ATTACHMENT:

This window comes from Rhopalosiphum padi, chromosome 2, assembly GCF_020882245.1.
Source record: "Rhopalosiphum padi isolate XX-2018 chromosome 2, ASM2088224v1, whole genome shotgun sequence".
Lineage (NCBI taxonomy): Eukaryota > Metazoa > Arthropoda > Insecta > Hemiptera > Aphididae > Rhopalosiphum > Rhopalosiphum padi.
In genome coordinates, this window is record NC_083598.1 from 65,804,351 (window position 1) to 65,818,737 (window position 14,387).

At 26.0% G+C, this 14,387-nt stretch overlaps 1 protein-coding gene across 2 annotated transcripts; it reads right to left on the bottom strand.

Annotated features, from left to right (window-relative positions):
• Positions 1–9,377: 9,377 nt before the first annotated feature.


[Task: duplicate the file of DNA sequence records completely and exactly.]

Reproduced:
This window comes from Rhopalosiphum padi, chromosome 2, assembly GCF_020882245.1.
Source record: "Rhopalosiphum padi isolate XX-2018 chromosome 2, ASM2088224v1, whole genome shotgun sequence".
Lineage (NCBI taxonomy): Eukaryota > Metazoa > Arthropoda > Insecta > Hemiptera > Aphididae > Rhopalosiphum > Rhopalosiphum padi.
In genome coordinates, this window is record NC_083598.1 from 65,804,351 (window position 1) to 65,818,737 (window position 14,387).

At 26.0% G+C, this 14,387-nt stretch overlaps 1 protein-coding gene across 2 annotated transcripts; it reads right to left on the bottom strand.

Annotated features, from left to right (window-relative positions):
• Positions 1–9,377: 9,377 nt before the first annotated feature.